This summer I had a little visit from the Bee inspector, we spent a lovely hour or so going through our hives, both National and Warre Beehives. On looking at the Warre hive it became apparent that there was “cross comb”. This means that the lovely ladies have built their comb across many of the […]… Read More
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Beekeeping, like every other action, has its own dos and don’ts. Beginning beekeeping usually includes the gear that is needed and buying bees. Yet, some individuals who are beginning this hobby generally make several blunders. It’s acceptable to make mistakes, and also this article can help new beekeepers avoid making precisely the same mistakes others have in the past.
Here are three blunders which every beekeeper should prevent:
1. Not knowing the best time to begin a beekeeping company or hobby can prove to be a disaster. It often leads to a lack of your bees and money. Since most bees expire during winter months, winter is the worst possible time to begin. This would induce a beekeeper to buy a brand new batch of bees, which would cost more money. Autumn is another inferior time since there are fewer blooms, thus a smaller amount of honey picked, to start beekeeping. The best time to start beekeeping is during summer, which is the time of the year where there are lots of flowers that are blooming.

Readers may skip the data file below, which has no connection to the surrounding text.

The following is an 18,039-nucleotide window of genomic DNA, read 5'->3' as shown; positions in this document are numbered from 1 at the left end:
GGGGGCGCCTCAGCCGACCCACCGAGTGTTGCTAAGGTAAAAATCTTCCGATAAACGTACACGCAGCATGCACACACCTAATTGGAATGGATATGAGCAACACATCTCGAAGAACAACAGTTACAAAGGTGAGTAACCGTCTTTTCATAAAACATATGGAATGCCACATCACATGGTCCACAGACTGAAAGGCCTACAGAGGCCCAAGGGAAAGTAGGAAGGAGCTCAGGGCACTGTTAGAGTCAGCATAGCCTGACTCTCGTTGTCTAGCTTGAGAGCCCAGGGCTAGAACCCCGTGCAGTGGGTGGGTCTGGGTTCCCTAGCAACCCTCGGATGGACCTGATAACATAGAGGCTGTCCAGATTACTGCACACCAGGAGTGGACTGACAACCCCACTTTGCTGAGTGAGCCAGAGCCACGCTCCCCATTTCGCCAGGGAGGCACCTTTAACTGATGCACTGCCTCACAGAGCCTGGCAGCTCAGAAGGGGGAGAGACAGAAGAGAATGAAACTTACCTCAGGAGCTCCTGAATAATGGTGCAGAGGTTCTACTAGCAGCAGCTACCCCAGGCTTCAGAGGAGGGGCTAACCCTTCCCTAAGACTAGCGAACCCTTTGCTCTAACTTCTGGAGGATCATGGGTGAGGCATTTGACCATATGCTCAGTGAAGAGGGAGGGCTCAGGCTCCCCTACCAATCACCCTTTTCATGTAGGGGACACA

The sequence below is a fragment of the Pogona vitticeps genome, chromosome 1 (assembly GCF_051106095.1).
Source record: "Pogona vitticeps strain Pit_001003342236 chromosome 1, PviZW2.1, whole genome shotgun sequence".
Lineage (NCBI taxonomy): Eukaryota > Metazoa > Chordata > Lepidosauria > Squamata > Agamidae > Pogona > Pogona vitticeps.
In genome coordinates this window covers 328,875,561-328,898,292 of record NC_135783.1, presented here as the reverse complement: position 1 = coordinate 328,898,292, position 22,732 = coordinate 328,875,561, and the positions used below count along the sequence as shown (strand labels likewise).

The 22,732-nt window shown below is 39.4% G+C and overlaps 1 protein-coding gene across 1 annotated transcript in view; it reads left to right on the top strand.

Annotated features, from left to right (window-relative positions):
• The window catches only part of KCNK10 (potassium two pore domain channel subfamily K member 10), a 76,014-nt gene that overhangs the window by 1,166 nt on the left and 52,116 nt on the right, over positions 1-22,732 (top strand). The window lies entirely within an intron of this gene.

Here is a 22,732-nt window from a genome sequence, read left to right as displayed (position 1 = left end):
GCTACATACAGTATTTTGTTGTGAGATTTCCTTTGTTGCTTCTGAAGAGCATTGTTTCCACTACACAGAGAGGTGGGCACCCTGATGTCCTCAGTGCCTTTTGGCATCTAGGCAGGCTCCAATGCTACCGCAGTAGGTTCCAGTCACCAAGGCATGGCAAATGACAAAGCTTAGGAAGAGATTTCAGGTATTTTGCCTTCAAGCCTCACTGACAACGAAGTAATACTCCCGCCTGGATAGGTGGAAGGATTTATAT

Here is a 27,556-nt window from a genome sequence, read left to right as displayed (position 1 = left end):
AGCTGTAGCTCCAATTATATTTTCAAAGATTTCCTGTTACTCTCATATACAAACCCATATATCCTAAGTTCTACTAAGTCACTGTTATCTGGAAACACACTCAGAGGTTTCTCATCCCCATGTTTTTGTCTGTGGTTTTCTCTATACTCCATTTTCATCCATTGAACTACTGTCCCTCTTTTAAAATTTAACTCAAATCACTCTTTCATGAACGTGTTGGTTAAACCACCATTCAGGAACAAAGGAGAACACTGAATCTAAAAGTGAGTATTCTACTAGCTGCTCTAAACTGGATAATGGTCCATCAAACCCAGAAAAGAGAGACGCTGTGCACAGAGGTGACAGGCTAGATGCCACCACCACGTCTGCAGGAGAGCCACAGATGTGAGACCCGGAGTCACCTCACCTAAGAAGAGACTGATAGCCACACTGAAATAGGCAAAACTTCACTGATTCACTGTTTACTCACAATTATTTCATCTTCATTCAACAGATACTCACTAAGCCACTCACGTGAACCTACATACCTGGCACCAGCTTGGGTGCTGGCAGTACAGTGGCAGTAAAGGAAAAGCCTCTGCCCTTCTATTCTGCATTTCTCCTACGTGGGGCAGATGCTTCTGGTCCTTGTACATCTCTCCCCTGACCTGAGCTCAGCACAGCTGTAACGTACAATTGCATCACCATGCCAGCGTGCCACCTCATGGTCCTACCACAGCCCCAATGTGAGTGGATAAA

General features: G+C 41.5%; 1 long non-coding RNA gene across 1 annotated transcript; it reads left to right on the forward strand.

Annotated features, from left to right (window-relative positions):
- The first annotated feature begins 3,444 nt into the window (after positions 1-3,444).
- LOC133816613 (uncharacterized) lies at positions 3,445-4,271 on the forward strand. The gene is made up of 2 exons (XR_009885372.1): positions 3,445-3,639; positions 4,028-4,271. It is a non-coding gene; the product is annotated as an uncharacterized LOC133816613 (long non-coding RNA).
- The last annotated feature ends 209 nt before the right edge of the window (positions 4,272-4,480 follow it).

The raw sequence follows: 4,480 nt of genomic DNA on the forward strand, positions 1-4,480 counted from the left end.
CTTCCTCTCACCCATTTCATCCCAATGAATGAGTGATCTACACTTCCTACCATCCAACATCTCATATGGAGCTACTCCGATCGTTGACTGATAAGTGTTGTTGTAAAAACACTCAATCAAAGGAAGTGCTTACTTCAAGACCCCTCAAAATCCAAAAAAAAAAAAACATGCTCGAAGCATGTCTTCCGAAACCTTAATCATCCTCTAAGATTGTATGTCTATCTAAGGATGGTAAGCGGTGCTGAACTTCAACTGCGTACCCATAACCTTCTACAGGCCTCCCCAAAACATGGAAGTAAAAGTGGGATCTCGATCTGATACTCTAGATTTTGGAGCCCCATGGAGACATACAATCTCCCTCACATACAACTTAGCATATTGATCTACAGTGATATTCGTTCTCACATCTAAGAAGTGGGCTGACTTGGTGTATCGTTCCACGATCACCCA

2. Purchasing used equipment and old books. This is a familiar error made by many beginning beekeepers. Purchasing used old and equipment beekeeping books isn’t a good thought, although it is clear that one would desire to save money as much as possible. First, used gear can come with “inherited” difficulties. The extractor factory outlet might have a leak, or the uncapping knife mightn’t be sharp enough to uncap all the wax in one go. This would surely impact the quality of one’s honey, which will ben’t an ideal situation especially if a beekeeper is intending to begin a honey-selling company. Second, dated information can be provided by old books on beekeeping. One might be stuck using the traditional approach when there are better and quicker ways fabrication honey and to keep beehives.
3. Refraining from buying protective equipment. Think relating to this. If one doesn’t wear protective equipment when managing the hives and amassing the honeycombs, he/she will come out as a pincushion with all the bee stingers. Protective gear is pricey, yes, but it’ll help beekeepers prevent having to pay medical bills.
These three errors happen to be presented here to help they are avoided by future beekeepers. It is best to consult with an expert beekeeper before getting started beekeeping. If purchasing a certain item appears too expensive, always think about the ending price (if they do not purchase this item now, will it cost them more later on?). Finally, it is up to the individual to determine the best plan of action.